Prime Minister Hun Sen yesterday announced that the Kingdom will not face a shortage of electricity next year because the government has taken steps to boost power supply.
Speaking during a graduation ceremony on Koh Pich yesterday, Mr Hun Sen said the government learned from this year’s experience and worked out ways to rely less on hydropower plants which require adequate water supply to function.
He noted that this year’s dry season has ended and the Kingdom has been experiencing rain, which has helped to alleviate the power shortage.
However, Mr Hun Sen said that the country still faces a shortage of water supply to run hydropower plants, resulting in unstable electricity supply.
He said that before the dry season the hydropower plants could produce 1,400 megawatts a day, but during the past few months the grid could only supply 100 to 200 megawatts daily.
Mr Hun Sen noted that last night the hydropower plants were able to produce 600 megawatts, but supply was still limited.
“This year’s power shortage was an experience that taught us a lot of lessons and we have to work hard to find ways to avoid a repeat of the problems next year,” he said.
The Prime Minister said that in order to reduce dependency on hydropower plants, the government is in the process of sourcing electricity from neighbouring countries and building more coal as well as solar power plants.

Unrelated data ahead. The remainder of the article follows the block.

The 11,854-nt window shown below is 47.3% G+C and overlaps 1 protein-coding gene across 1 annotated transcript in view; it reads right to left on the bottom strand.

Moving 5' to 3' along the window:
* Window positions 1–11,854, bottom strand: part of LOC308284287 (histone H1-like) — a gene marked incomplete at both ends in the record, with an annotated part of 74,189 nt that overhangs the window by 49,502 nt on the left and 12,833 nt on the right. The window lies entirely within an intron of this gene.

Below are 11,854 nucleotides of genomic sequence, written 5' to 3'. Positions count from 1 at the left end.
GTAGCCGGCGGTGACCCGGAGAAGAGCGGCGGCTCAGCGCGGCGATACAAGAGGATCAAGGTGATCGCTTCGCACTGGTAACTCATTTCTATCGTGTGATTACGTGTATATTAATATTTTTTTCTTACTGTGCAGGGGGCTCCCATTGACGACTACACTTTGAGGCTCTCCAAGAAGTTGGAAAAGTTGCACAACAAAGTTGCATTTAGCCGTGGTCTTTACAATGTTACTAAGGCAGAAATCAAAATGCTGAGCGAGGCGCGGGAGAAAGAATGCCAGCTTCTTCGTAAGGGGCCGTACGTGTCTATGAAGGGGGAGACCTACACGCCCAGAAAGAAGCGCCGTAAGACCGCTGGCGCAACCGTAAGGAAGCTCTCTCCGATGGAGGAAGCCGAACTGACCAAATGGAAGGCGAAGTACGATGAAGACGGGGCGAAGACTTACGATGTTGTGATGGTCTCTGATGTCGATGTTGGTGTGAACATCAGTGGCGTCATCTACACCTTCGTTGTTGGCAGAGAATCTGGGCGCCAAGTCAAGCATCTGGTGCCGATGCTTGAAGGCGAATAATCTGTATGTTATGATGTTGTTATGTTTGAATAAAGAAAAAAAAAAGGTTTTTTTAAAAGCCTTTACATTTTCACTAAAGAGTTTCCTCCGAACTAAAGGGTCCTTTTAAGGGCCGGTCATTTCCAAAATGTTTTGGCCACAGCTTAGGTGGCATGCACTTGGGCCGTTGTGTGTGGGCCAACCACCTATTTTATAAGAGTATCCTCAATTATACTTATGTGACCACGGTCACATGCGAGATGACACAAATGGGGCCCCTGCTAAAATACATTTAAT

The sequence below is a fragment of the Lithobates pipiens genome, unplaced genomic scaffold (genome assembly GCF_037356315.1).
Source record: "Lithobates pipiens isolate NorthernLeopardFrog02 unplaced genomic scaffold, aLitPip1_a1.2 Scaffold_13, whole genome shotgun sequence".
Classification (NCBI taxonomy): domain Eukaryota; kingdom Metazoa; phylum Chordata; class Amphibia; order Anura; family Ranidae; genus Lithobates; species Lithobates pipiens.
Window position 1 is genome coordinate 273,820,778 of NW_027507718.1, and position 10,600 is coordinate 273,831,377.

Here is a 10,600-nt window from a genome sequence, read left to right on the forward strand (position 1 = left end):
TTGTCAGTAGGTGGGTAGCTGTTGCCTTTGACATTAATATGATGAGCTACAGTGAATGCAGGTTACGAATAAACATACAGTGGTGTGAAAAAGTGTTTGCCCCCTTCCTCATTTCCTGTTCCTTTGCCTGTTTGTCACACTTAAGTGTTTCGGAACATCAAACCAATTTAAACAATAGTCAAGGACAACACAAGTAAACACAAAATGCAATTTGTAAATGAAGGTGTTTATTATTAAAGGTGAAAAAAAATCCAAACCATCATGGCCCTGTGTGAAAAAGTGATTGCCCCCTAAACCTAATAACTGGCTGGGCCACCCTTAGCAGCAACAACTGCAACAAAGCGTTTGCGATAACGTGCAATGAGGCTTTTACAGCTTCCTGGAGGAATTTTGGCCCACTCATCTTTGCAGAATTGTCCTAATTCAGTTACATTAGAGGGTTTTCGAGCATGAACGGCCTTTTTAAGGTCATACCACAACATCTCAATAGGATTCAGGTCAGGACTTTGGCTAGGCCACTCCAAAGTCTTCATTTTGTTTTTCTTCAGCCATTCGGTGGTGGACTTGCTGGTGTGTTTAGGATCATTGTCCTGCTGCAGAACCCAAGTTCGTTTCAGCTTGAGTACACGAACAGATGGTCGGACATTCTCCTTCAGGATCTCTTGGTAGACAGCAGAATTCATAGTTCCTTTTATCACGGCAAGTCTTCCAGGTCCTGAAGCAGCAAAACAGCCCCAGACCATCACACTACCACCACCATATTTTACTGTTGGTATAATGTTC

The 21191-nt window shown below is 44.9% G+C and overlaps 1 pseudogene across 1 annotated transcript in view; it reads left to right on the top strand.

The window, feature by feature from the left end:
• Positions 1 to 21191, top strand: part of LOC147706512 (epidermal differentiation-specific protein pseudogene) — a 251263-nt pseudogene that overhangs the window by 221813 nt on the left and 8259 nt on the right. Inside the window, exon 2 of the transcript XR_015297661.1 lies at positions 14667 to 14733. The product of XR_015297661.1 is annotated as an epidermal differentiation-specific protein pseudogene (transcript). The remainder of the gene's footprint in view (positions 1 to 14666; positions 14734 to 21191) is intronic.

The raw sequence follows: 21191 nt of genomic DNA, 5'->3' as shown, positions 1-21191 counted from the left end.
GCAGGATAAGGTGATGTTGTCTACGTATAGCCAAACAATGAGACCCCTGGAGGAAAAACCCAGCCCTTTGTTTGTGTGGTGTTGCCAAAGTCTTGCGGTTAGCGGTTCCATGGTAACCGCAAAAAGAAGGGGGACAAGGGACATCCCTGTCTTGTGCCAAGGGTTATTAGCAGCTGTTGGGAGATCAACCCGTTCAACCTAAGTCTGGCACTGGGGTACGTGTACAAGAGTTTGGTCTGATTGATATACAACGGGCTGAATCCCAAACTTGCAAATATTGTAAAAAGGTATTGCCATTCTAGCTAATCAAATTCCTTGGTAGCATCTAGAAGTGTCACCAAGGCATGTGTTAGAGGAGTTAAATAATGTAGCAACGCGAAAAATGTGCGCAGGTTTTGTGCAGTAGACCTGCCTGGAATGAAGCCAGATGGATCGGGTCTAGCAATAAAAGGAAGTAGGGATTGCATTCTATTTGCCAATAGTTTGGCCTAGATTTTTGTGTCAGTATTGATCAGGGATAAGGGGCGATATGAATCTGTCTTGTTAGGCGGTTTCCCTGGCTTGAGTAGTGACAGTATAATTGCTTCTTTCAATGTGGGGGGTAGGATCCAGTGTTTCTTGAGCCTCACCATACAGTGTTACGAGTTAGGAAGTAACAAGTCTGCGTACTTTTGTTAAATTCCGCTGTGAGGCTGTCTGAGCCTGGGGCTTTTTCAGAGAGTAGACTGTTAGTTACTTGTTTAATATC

Mr Hun Sen said that the three coal power plants currently operating in the Kingdom can each produce 370 megawatts of electricity daily and another 130-megawatt plant will be built.
He noted that next year Phnom Penh would also have two 200-megawatt generators to address any sudden shortage of electricity. The generators are from Finland and Germany.
“The government has approved the budget to buy both generators by October so there should be no reason for Phnom Penh to experience any power shortage next year,” Mr Hun Sen said.
He added that during his visit to Japan last week, he had also discussed with the Japanese Prime Minister to assist Cambodia by financing a project to obtain power supply from Laos.
Victor Jona, Mines and Energy Ministry director-general, yesterday said that the government has already taken measures to prevent any power shortage next year.
“As an immediate measure, the government plans to build a 400-megawatt diesel power station in Kandal province,” he said.
Sous Panha, 30, a coffee shop owner in Phnom Penh, yesterday said that he welcomes the Prime Minister’s statement that the capital will not face electricity shortage next year, noting that power cuts in March and April badly affected business.
“We faced half-day electricity cuts almost daily and sometimes there was no power from the morning till the evening,” he said.